I've probably made this book sound more exciting than it really is in the description. The truth is, it's rather dull reading -- Resnick is good at laying down facts, but bad at actually fleshing out his characters or drawing us into an exciting action scene. Descriptions of actions are wooden and have no sense of suspense or thrill to them, and characters are rather flat, even historical characters. One glaring case of this is reading Pompey's section of the book -- I was two chapters into it before realizing it was supposed to be from Pompey's point of view and not Boone's. The only character I found myself rooting for was Eakin, because at least the reader learns to sympathize with his plight as a regular soldier suddenly thrust into a command position he doesn't want... and even then he whines about it frequently, to the point where it gets frustrating.
If you were hoping for epic dragon action as well, you'll be disappointed. The dragons in this book are surprisingly... normal. The biggest ones happen to be herbivores, and even the carnivorous ones are surprisingly unimpressive and un-threatening. Don't go into this book expecting another Temeraire... or another Smaug or Fafnir, for that matter. The writer treats the dragons as just another animal, which might appeal to some but is probably a letdown for many fans of the beasts.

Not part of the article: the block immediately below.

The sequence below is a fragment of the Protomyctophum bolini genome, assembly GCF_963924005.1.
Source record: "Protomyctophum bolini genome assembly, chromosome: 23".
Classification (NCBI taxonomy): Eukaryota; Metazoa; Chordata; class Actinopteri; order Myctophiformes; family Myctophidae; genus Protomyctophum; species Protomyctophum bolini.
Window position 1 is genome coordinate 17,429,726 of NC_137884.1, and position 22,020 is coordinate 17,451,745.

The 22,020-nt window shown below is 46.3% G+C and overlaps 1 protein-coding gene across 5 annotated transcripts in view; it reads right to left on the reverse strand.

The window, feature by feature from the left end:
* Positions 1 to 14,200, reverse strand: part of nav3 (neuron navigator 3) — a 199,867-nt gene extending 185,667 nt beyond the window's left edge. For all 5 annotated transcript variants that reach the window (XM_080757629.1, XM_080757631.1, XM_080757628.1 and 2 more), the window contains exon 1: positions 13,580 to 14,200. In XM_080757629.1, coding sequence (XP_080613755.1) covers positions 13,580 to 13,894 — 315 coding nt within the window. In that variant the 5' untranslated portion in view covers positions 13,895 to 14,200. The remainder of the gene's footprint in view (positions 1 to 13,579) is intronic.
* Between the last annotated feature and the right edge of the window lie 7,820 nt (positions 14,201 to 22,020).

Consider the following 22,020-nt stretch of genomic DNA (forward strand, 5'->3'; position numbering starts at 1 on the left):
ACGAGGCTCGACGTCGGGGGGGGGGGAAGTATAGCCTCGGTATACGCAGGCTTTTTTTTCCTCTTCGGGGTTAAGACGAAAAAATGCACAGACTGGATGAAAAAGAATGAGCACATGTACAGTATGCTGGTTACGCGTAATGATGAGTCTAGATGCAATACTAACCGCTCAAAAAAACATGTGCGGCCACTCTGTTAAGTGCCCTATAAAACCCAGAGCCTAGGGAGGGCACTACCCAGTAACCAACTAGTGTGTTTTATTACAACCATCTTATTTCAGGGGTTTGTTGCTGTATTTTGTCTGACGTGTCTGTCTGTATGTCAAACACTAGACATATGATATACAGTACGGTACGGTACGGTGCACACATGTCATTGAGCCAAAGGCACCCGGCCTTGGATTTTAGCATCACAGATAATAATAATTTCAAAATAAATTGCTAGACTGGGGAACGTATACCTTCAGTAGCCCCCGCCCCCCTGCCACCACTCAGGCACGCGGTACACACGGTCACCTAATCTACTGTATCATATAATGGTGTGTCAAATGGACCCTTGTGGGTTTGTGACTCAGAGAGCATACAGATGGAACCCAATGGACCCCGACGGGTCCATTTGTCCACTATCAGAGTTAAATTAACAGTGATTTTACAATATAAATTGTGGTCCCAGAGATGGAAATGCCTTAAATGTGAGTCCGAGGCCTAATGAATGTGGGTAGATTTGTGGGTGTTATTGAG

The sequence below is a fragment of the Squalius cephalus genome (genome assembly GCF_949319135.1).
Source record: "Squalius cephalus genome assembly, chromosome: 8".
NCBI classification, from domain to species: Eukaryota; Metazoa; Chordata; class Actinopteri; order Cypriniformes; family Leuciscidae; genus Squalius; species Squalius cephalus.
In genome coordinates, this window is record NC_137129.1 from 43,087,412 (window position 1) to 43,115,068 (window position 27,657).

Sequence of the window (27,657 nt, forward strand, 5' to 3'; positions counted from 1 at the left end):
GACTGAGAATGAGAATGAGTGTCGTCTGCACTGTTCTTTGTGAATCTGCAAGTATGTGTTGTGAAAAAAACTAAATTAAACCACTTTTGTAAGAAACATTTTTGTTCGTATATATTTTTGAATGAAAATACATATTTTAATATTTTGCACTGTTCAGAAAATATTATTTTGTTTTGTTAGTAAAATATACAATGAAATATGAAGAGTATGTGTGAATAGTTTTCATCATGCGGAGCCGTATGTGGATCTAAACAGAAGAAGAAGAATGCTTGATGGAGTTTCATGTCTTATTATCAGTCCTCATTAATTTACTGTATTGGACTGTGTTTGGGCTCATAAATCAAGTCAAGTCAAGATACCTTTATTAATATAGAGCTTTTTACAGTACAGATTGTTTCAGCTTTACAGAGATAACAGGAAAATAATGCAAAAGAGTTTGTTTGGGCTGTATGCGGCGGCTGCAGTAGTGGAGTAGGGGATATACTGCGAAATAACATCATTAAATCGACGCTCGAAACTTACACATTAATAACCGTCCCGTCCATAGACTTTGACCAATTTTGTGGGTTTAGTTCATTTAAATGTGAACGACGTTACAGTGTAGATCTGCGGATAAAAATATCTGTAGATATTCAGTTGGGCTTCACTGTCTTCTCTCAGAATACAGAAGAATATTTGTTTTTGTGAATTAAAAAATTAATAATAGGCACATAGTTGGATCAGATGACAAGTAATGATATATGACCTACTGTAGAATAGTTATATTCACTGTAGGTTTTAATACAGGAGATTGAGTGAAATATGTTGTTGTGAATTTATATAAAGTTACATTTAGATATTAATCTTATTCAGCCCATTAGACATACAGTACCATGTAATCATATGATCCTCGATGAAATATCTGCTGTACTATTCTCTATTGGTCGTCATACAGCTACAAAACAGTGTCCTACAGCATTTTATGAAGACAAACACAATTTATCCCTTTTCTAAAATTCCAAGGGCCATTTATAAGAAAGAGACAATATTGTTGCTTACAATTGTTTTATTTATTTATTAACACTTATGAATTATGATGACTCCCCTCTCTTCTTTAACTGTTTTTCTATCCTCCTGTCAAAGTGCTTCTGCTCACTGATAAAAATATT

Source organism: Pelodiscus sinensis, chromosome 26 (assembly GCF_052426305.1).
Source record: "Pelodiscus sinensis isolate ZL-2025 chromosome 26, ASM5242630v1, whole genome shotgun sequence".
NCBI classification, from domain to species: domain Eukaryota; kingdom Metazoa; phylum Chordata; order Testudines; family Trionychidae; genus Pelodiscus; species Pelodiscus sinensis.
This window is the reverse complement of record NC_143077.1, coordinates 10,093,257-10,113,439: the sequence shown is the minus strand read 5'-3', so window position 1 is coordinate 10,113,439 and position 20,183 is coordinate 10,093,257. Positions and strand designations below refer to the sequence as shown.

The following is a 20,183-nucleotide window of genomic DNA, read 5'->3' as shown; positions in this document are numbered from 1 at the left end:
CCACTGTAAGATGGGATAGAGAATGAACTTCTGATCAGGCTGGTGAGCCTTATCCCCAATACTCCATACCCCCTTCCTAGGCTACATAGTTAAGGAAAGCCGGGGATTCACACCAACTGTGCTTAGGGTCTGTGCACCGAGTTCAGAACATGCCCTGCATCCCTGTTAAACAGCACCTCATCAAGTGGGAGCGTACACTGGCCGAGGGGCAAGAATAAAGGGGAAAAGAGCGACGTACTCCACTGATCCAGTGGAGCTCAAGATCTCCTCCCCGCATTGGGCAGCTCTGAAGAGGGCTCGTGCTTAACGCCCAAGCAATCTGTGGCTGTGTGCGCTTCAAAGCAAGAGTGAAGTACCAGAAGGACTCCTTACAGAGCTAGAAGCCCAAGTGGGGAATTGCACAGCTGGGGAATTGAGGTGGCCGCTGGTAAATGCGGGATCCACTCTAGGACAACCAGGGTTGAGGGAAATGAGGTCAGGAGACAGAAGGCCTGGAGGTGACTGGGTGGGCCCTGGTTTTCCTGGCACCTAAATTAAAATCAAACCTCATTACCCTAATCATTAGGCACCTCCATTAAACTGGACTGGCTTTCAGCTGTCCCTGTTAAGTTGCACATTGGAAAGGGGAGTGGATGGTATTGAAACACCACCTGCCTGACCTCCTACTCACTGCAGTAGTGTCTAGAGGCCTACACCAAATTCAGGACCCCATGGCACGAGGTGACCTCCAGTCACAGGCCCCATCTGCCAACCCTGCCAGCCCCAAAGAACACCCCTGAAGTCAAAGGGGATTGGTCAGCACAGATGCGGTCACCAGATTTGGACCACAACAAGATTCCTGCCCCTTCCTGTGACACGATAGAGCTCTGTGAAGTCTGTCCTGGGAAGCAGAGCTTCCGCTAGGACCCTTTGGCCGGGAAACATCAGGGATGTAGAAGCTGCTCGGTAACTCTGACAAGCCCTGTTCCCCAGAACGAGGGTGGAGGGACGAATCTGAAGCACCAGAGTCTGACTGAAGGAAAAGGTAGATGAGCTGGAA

Also, it doesn't feel like Resnick has done a thorough job of researching American history in writing this -- everything feels like it comes from Hollywood's version of the Revolution or a middle-school textbook. Several references are made to "George Washington's wooden teeth" when that myth has long been disproven, and the timeline feels wrong and even rushed in places. Also, there's no reference made to the French and Indian War, despite it laying the groundwork for the Revolution era. I don't know if Resnick was hoping to write these changes off as "part of the alternate history" or if he just didn't care, but it's still jarring to see the research wasn't done, especially when other authors of alternate history do meticulous research before they write.
All in all, this was an exciting premise that needed a better author, better research, and better dragons to give it justice. Pass on this and pick up "His Majesty's Dragon" (if you haven't already) or the works of Harry Turtledove instead.